The Boston Red Sox have pretty much owned the California, Los Angeles and/or Anaheim Angels in the playoffs.
Dating back to 1986, the two teams have met for four series, with Boston eliminating the Halos three times. The Angels have also served as a nice doormat to begin a pair of Boston’s World Series runs in the last 16 years.
One of those came in 2004 when the Red Sox swept the Angels on their way to their first world title in 86 years. Three years later, the two teams were at it again in the 2007 American League Division Series, and once again, the Sox came away with a decisive sweep. Boston outscored its West Coast foe 19-4 in the three games, including a drama-free 9-1 rout in Game 3 in Anaheim.
You can relive that series-clinching drubbing Wednesday night at 8 p.m. ET on NESN, the latest in the 2007 Red Sox Encore series.
Here’s what you might have forgotten about that game ahead of Wednesday night’s broadcast.
1. Old Man Autumn
Curt Schilling once again proved why he’s one of the best postseason pitchers in baseball history, as he made it look easy in the clincher. Schilling, not operating with anything near the velocity he exhibited in Boston’s 2004 World Series run, still baffled the Angels. When it was all said and done, the right-hander tossed seven scoreless innings, allowing six hits and issuing just one walk while striking out four.
After the game, Schilling credited a not-quite-yet-famous member of the Red Sox organization for his effectiveness: pitching coach John Farrell.
“He’s helped carve the new niche that I’m in as a pitcher, mentally and physically,” Schilling told reporters after the game.
2. The Dominican Bash Brothers strike again
It wouldn’t be a big playoff game against the Angels without David Ortiz and/or Manny Ramirez coming up huge. After a sleepy start against Anaheim starter Jered Weaver, the Red Sox broke through in a big way in the fourth inning. First, Ortiz hit a towering drive down the right-field line, a home run that gave Boston the game’s first run. Ramirez followed just a few a pitches later with a gargantuan blast to very, very deep center field.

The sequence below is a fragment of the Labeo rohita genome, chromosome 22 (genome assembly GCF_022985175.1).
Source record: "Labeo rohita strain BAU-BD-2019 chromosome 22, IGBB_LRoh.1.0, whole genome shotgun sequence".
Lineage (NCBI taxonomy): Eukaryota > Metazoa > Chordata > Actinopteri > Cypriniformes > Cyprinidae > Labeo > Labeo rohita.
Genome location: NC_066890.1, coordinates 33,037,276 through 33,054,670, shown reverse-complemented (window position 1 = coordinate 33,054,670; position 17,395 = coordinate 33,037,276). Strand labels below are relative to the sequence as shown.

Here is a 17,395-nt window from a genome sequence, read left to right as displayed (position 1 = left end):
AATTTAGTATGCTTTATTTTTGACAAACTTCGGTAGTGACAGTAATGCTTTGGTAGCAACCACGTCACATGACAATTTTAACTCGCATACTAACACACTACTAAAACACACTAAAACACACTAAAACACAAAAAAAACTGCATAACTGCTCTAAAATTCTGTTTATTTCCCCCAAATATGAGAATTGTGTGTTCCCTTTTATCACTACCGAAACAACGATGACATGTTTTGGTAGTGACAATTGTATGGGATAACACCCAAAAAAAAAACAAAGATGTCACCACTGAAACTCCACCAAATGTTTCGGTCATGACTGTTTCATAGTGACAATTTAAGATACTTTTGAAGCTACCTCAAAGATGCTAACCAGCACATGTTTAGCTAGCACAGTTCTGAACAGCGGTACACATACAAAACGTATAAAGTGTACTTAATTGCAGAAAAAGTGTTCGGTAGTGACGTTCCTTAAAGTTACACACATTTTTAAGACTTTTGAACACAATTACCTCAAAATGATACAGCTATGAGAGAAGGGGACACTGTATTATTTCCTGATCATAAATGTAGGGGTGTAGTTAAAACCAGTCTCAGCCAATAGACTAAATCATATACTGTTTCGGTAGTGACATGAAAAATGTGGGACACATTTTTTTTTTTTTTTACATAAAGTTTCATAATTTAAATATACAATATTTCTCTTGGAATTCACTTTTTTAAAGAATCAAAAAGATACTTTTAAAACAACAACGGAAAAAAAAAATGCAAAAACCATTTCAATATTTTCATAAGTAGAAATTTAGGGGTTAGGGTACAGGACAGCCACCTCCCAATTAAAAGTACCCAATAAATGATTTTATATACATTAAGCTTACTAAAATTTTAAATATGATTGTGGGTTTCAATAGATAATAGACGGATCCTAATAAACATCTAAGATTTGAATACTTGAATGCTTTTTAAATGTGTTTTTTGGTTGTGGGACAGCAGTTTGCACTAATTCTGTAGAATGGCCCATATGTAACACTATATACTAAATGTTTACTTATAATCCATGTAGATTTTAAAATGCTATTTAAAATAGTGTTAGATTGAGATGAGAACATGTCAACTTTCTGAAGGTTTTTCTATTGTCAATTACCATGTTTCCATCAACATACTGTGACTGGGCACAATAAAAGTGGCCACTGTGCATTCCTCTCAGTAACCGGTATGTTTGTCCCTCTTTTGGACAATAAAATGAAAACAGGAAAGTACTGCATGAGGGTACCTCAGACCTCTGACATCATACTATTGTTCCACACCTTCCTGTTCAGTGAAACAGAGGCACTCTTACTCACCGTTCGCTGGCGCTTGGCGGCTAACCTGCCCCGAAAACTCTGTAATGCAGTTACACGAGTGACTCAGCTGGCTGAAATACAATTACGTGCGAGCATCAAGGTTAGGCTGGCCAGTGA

The duo absolutely terrorized Angels pitching in the series — when the Halos were bold enough to pitch to them. Ortiz and Ramirez worked a combined 11 walks over just three games, and they made the pitches they saw count, going 8-for-15 with four of those eight hits being home runs.
3. Team effort
It’s sometimes easy to forget how good the 2007 Red Sox team actually was, but a seven-run eighth inning that blew open the game and the series provided a pretty good snapshot. Dustin Pedroia, Kevin Youkilis, Mike Lowell, J.D. Drew, Jason Varitek and Coco Crisp all collected RBIs in that inning, with Ortiz collecting a line-drive single and Ramirez walking mixed in along the way. Even Jacoby Ellsbury got a chance to contribute, being inserted as a pinch-runner for Ramirez and eventually scoring. Eleven Red Sox went to the plate in the eighth, and by the time it was all said and done, the Angels’ season was effectively over.
4. “Oh, yeah. He was on this team.”
This one was an absolute laugher, of course, with the Red Sox leading 9-0 entering the bottom of the ninth inning. Terry Francona handed the ball to Eric Gagne for the final frame, and the 2003 National League Cy Young Award winner actually coughed up the shutout. It was more or less in line with his entire Boston run, as the Sox acquired Gagne at the trade deadline from Texas. He went on to allow 14 earned runs in just 20 regular-season appearances and didn’t fare much better in the playoffs. He was tagged for two runs in Cleveland’s seven-run 11th inning outburst in Game 2 of the American League Championship Series. His only other appearance came in the World Series, as he pitched in a Boston blowout of Colorado.